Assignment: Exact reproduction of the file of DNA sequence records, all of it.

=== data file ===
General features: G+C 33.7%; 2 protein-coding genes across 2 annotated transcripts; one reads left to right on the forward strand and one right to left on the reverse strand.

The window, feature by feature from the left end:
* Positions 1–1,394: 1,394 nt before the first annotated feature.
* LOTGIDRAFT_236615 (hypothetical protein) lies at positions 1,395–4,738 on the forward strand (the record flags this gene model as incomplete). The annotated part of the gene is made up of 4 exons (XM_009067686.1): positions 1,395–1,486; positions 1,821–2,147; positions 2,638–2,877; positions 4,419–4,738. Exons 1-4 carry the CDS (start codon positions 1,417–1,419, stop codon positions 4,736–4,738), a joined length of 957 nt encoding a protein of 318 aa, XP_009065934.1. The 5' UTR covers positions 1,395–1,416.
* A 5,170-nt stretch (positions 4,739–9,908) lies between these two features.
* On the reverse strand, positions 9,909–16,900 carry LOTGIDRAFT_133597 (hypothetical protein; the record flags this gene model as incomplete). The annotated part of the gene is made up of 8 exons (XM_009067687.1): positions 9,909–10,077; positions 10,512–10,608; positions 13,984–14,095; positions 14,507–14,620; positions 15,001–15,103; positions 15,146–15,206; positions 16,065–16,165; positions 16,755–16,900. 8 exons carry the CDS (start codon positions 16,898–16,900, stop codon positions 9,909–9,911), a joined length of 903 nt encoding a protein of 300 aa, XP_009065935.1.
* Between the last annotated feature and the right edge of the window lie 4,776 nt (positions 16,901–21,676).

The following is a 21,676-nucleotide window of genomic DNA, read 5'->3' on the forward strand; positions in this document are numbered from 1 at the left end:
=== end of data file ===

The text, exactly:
General features: G+C 33.7%; 2 protein-coding genes across 2 annotated transcripts; one reads left to right on the forward strand and one right to left on the reverse strand.

The window, feature by feature from the left end:
* Positions 1–1,394: 1,394 nt before the first annotated feature.
* LOTGIDRAFT_236615 (hypothetical protein) lies at positions 1,395–4,738 on the forward strand (the record flags this gene model as incomplete). The annotated part of the gene is made up of 4 exons (XM_009067686.1): positions 1,395–1,486; positions 1,821–2,147; positions 2,638–2,877; positions 4,419–4,738. Exons 1-4 carry the CDS (start codon positions 1,417–1,419, stop codon positions 4,736–4,738), a joined length of 957 nt encoding a protein of 318 aa, XP_009065934.1. The 5' UTR covers positions 1,395–1,416.
* A 5,170-nt stretch (positions 4,739–9,908) lies between these two features.
* On the reverse strand, positions 9,909–16,900 carry LOTGIDRAFT_133597 (hypothetical protein; the record flags this gene model as incomplete). The annotated part of the gene is made up of 8 exons (XM_009067687.1): positions 9,909–10,077; positions 10,512–10,608; positions 13,984–14,095; positions 14,507–14,620; positions 15,001–15,103; positions 15,146–15,206; positions 16,065–16,165; positions 16,755–16,900. 8 exons carry the CDS (start codon positions 16,898–16,900, stop codon positions 9,909–9,911), a joined length of 903 nt encoding a protein of 300 aa, XP_009065935.1.
* Between the last annotated feature and the right edge of the window lie 4,776 nt (positions 16,901–21,676).

The following is a 21,676-nucleotide window of genomic DNA, read 5'->3' on the forward strand; positions in this document are numbered from 1 at the left end: